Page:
Shinjuku Gyoen National Garden (新宿御苑 Shinjuku Gyoen) : Originally a part of the site of a private mansion of Lord Naito, a feudal lord of the Edo Period. In the site of 58.3 ha (144 acres) 1,300 cherry trees of 65 kinds are planted. You can have a picnic under the trees but alcohol is prohibited in the park. More quiet than Ueno Park. Admission is 200 yen for adults, 50 yen for elementary and junior high schools students. 5 minutes from Shinjuku Gyoen Station on the Tokyo Metro subway line, JR Sendagaya Station. Open 9 a.m.-4 p.m. Address: 11 Naito-cho, Shinjuku-ku, Shinjuku, Tokyo; tel: 03-3350-0151 English website
Chidorigafuchi Park (千鳥ヶ淵 Chidorigafuchi): 700-meter long Chidorigafuchi Pedestrian Path with 170 cherry trees between Hanzo Moat of the Imperial Palace and Uchibori Dori Street. 3minutes from Exit No.3 of Hanzomon Station of the subway Hanzomon Line. You can enjoy a rowboat ride on the moat of the Imperial Palace, looking up cherry blossoms. During the cherry blossom seasons March 28-April 4, boats are available 9:30 a.m.-8 p.m. for 800 yen (30 minutes). For further information, contact Chiyoda City Tourism Association at 03-3556-0391
Meturo River (目黒川 Megro-gawa) : About 800 cherry trees along the 3.8 km Sumida river, lit up at night April 1-10, 6-9 p.m. Sakura Festival will be held on April 6. 2 minutes from Meguro Station on the Tokyu Toyoko Line.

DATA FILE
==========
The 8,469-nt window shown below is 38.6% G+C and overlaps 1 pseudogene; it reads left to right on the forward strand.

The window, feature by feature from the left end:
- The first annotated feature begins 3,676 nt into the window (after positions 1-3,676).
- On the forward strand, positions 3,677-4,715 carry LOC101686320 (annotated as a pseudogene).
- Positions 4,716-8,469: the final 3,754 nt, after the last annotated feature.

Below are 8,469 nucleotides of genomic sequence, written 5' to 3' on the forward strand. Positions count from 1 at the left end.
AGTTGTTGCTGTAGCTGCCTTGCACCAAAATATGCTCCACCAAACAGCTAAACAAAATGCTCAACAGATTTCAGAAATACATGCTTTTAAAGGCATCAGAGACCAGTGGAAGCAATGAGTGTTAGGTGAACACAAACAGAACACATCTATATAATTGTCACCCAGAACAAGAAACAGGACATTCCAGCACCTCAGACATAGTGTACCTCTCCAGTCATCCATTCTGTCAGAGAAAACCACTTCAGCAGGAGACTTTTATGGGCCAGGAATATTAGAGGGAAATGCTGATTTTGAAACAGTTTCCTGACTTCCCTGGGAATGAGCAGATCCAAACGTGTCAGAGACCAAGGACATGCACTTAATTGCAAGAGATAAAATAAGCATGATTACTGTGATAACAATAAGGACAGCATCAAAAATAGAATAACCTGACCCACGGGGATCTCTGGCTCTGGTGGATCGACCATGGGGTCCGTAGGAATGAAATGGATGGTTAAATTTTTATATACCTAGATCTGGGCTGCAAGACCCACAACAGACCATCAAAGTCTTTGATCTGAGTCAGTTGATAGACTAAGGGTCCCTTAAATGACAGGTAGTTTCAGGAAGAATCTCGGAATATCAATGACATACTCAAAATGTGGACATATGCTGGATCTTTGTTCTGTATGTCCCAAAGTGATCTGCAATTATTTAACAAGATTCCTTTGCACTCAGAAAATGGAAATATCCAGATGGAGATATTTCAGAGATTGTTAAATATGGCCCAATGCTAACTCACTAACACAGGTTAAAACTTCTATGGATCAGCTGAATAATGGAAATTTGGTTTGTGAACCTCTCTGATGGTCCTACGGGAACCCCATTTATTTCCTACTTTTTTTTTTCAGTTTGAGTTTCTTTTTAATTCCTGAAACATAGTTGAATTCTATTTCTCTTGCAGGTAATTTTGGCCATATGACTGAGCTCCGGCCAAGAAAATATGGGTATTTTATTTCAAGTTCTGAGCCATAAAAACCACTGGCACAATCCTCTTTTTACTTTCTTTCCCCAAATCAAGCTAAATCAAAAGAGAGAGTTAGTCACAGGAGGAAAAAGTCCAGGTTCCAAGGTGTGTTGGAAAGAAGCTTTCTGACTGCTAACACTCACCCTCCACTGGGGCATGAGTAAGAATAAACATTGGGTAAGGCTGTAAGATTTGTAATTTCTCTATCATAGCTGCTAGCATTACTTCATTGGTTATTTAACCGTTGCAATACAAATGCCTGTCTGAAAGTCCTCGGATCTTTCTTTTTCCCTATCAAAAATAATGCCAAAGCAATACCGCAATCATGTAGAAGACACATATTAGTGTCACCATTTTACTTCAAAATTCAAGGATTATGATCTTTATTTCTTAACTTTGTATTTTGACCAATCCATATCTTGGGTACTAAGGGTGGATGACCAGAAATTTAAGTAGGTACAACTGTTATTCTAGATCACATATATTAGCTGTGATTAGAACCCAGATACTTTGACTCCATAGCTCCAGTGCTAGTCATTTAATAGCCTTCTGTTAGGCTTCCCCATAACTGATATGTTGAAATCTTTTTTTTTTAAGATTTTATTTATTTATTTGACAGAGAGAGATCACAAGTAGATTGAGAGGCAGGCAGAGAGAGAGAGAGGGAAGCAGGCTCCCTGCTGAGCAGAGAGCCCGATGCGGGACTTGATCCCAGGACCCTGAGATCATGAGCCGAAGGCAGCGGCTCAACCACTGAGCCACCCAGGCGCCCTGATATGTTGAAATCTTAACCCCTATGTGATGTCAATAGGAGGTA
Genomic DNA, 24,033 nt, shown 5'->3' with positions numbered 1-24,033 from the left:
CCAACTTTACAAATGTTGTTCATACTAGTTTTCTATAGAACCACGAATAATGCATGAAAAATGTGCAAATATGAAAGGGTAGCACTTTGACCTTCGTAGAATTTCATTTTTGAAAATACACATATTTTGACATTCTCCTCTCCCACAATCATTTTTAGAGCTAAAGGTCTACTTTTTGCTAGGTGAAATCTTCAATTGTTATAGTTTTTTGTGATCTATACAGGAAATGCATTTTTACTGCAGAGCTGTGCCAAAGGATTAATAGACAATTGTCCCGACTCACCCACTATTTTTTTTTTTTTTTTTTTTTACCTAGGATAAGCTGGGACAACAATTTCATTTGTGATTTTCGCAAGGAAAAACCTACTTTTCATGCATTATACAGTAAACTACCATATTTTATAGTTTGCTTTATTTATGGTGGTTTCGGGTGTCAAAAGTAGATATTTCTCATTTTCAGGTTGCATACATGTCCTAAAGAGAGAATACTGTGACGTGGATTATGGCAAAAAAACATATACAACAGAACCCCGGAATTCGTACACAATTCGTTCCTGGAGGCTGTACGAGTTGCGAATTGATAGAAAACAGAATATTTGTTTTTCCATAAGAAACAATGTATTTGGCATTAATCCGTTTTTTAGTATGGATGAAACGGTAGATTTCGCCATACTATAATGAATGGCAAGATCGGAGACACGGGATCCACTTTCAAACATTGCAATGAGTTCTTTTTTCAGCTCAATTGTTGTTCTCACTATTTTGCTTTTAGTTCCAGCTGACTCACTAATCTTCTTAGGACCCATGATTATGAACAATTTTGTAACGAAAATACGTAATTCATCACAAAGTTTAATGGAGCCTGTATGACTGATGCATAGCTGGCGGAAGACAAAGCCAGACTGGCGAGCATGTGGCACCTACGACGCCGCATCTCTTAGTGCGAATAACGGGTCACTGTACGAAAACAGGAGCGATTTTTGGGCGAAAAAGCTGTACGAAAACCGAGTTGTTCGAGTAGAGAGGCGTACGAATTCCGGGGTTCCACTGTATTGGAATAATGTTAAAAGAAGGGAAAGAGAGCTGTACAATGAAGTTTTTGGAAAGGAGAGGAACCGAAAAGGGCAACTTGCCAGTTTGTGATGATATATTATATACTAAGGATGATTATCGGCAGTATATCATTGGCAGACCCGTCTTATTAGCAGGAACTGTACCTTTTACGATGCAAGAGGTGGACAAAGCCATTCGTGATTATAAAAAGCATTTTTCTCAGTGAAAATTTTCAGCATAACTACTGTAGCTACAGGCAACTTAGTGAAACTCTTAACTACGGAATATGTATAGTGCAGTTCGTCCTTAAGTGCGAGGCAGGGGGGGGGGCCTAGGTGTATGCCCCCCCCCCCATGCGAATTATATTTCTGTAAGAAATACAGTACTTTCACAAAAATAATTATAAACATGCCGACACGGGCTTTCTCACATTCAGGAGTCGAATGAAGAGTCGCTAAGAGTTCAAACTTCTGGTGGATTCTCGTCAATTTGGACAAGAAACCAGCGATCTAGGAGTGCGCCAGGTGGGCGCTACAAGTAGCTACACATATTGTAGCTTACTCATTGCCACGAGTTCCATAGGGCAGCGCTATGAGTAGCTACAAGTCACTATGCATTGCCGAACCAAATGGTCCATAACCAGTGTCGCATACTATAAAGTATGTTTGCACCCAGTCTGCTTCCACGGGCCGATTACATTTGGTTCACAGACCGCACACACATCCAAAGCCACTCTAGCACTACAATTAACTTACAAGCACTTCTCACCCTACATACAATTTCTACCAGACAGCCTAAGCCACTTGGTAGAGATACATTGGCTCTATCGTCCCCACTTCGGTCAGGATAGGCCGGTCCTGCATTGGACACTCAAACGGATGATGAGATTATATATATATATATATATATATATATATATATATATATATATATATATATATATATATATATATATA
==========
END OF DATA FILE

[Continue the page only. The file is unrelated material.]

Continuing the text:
Sumida Park (墨田公園 Sumida Koen): well-known sakura viewing spot since the Edo Period. 660 cherry trees along the Sumida River will be lit up during Sakura Festival period, March 29-Aril 6. 5 munutes from Asakusa Station on the Tokyo Metro subway line and Tobu Line. For more information, Sumida Tourist Association at 03-5608-6951.
If you want to avoid over-crowded spots, why don't you go to old cemeteries? Some places such as Aoyama Cemetery (2-2-2 Minami Aoyama, Minato-ku, Tokyo, 7 minutes from Gaien-mae Station on the Ginza subway line, 9 minutes from Aoyama Itchome Station on the Hanzomon, Oedo, Ginza lines) or Yanaka Cemetery (7-5-24 Yanaka, Taito-ku, Tokyo, 6 minutes from JR Nippori Station), are well-known for beautiful cherry blossoms, and surely less busy.
Long time ago I went to Aoyama Cemetery for hanami after work. That was the idea of my ex-colleague (he was American). I was very reluctant, but to my surprise, there were unexpectedly many people having a party, sitting in front of the gravestones of someone they didn't know at all. Drinking sake in a cemetery at night -- kind of exciting, no?
最高気温 （さいこうきおん）: highest temperature
桜 （さくら） cherry blossoms
開花 （かいか）： blooming
気象庁 （きしょうちょう）： The Japan Meteorological Agency
開花宣言 （かいかせんげん）： announcement of blooming
昔 (むかし）： ancient times
愛する（あいする）： to love
あっという間（ま）に： very short time
散る （ちる）： to fall
美 （び）： beauty
感性 （かんせい）： sensitivity
入学式 （にゅうがくしき）： entrance ceremony
卒業式（そつぎょうしき）： graduation ceremony
特別な （とくべつな）： special
感情 （かんじょう）： feeling
人工的に （じんこうてきに）： artificially
品種 （ひんしゅ）： cultivar
全て （すべて）： all
単に （たんに）： simply
宴会 （えんかい）： party, dinner
試す （ためす）： to try
場所取り （ばしょとり）： staking out a place